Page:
In this observational study, the drowning of 24 persons captured on video was analysed by five panels of four experts to extract quantitative data. In addition, grounded on the observations during two Nominal Group Technique sessions, a qualitative analysis of the visible drowning patterns in 52 persons was conducted. To the best of our knowledge, this is the first time that drowning has been investigated in a way that allows a reproducible and evidence-based evaluation and understanding of visible drowning behaviour.
The video captured five persons who at the end of the video appeared to be unconscious. Their attempts not to drown had a mean duration of 92 s, during which they resurfaced 13 times (Table 2). The drowning behaviour had not been observed or recognized although, in each video, several persons were inside and outside the water. Our observations suggest that there is, at most, 2 min to identify and recognise a person who drowns. Figure 2 shows that there is an association between the time of the struggle and the number of resurfacings for persons who attempt not to drown; on average resurfacing occurs with a high frequency of six times in 30 s. The other five drowned persons, where the entering of the water was captured on video, disappeared immediately underwater and showed no visible behaviour at all.
No person was observed to wave or shout for help. Other studies have also suggested that waving and shouting for help does not occur during life-threatening drowning events. The loss of buoyancy during exhalation of air while screaming, and stopping supportive arm movements while raising one or both arms, both impede swimming and floating [1,6,17,18,24].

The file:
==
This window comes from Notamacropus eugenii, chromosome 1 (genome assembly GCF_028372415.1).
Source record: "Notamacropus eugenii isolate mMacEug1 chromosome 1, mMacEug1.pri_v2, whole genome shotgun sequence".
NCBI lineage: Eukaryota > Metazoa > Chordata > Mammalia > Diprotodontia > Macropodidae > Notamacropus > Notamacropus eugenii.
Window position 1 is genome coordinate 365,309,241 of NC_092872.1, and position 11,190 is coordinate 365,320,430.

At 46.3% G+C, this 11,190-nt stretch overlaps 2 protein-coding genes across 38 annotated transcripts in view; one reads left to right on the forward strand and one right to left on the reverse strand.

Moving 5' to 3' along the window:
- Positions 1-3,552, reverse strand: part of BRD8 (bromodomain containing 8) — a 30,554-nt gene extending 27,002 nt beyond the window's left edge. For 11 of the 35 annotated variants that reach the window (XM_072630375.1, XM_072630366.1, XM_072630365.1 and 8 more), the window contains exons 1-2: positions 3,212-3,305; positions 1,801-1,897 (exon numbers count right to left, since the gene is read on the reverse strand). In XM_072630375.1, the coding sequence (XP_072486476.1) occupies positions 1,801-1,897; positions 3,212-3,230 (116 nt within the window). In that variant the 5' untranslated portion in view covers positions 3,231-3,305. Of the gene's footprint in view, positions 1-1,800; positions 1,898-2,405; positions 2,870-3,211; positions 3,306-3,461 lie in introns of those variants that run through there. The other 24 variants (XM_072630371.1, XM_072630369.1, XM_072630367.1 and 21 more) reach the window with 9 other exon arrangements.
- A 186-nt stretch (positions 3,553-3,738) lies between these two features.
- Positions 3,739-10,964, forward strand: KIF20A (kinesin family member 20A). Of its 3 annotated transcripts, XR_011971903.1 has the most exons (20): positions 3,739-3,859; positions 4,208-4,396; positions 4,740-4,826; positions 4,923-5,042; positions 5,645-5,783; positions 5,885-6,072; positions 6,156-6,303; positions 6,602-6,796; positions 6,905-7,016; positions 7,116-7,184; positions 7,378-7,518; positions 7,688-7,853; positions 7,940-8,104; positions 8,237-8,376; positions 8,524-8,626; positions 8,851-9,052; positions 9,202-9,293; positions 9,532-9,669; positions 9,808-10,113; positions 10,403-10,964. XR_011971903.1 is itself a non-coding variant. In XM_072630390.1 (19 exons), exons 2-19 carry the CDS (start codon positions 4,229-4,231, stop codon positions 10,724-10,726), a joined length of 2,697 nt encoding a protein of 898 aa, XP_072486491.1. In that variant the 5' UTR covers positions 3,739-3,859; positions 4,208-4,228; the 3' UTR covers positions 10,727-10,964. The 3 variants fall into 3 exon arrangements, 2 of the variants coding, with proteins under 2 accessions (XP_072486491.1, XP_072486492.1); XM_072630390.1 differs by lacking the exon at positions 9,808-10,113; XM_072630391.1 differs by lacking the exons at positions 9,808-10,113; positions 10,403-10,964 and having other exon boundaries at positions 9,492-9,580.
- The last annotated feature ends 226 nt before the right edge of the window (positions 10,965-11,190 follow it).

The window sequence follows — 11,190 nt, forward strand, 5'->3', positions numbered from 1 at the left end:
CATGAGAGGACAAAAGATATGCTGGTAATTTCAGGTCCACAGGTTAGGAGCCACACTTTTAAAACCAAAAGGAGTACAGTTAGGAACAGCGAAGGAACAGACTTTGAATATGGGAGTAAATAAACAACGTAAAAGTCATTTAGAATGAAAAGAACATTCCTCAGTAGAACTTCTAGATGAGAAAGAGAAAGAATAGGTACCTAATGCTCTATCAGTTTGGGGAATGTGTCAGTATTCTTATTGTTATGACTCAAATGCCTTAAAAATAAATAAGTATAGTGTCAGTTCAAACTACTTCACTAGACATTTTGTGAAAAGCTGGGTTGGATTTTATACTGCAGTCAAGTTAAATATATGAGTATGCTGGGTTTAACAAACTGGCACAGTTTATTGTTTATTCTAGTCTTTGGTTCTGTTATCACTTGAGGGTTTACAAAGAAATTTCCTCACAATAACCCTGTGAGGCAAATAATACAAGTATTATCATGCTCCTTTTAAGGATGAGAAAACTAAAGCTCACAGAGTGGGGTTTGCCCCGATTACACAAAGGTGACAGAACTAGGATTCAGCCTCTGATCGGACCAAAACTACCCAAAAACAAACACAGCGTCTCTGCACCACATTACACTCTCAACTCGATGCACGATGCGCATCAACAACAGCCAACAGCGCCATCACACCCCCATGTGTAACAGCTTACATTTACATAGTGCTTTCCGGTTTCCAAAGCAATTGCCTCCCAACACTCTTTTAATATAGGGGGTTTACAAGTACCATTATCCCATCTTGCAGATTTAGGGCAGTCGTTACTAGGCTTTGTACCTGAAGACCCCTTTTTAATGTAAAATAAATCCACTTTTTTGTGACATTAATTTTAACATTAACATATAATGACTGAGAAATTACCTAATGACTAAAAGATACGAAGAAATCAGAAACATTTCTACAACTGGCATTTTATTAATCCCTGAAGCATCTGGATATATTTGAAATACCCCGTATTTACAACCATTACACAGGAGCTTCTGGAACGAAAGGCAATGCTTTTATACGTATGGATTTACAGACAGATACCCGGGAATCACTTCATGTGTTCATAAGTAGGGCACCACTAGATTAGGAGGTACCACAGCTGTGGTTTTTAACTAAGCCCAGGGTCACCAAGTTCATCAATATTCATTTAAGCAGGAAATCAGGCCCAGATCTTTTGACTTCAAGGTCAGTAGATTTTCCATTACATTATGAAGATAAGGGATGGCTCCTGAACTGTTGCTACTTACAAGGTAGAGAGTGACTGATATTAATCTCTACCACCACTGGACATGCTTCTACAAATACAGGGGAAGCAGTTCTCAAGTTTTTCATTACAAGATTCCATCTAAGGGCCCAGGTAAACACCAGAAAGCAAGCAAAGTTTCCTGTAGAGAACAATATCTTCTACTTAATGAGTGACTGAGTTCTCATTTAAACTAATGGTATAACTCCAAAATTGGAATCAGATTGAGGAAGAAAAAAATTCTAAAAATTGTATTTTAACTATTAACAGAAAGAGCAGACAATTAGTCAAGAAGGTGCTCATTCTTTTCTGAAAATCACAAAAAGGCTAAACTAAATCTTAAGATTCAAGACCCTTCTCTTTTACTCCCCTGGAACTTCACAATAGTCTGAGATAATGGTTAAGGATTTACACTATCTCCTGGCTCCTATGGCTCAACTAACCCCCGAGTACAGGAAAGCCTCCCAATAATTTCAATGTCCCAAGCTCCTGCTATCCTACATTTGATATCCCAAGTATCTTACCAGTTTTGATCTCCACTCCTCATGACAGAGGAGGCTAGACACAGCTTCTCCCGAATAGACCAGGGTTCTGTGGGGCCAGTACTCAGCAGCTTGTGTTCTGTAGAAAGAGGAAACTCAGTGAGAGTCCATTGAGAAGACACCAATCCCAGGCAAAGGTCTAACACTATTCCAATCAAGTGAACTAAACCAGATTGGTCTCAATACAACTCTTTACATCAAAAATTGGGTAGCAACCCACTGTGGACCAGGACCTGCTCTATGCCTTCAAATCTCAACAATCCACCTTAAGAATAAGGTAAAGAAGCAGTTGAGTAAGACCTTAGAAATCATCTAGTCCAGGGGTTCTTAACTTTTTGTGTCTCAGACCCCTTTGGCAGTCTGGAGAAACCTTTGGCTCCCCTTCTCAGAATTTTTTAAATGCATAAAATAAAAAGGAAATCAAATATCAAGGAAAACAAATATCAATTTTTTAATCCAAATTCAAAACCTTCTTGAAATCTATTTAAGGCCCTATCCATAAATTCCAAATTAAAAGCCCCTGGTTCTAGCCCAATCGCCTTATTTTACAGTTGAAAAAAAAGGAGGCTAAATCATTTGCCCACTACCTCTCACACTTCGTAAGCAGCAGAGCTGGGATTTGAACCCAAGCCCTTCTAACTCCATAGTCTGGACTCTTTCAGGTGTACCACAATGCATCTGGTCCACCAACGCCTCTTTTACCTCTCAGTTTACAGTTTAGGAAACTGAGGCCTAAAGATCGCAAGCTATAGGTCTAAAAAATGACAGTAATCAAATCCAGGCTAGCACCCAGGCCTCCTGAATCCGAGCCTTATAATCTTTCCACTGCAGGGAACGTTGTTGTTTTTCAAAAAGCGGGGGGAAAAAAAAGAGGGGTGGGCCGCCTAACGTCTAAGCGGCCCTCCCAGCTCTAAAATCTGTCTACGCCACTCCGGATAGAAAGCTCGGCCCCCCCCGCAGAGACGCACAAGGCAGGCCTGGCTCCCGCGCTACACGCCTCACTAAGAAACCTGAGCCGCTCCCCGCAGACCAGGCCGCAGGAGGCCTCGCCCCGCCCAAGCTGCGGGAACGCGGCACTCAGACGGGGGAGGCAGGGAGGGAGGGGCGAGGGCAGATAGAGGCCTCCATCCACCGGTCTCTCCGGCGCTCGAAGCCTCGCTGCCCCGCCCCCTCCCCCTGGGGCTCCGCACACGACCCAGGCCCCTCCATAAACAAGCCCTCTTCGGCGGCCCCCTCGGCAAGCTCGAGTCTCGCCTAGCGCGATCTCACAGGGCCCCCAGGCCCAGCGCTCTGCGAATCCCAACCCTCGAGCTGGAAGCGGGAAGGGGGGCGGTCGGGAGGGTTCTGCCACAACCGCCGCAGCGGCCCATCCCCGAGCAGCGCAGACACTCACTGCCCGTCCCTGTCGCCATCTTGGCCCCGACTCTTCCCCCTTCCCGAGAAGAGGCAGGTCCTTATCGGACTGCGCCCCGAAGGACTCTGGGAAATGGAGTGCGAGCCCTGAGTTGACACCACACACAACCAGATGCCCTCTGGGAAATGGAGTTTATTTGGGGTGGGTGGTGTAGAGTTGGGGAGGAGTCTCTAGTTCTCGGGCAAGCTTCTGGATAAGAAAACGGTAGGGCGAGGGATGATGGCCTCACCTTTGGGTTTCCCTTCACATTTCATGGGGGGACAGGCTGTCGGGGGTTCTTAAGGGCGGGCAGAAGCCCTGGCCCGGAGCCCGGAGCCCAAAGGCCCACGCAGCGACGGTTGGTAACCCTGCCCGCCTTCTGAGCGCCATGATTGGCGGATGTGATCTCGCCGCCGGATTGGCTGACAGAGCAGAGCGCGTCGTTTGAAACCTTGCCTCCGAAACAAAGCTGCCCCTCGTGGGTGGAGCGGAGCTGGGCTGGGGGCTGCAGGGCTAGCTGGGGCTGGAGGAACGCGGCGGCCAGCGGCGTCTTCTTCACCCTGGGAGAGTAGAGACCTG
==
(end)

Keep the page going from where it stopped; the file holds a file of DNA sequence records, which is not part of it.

The most common and only description of the drowning behaviour is the IDR concept which was first described in 1974 and has since then been included in all major lifeguard manuals. The description is based on the observations by one lifeguard, Frank Pia, of 13 persons who drowned at Orchard Beach (New York) during recreational activities. The persons entered the ocean in front of the lifeguard in water that was beyond their depth [8,9]. The response includes a group of negative characteristics: the person is unable to call out for help, cannot wave for help, cannot voluntarily control their arm movements, and is unable to move in a horizontal or diagonal direction. The struggle at the surface of the water lasts between 20 and 60 s. A positive characteristic is non-voluntary controlled movements that consist of extending the arms laterally and of pressing down on the surface of the water to try to breathe [8,9,25]. Sometimes “climbing ladder motion” is added to this, although no evidence for this could be found [26]. Pia also mentions the behaviour of people in distress: voluntary control of movements that consist of moving the arms and legs to keep the mouth above the surface of the water [25].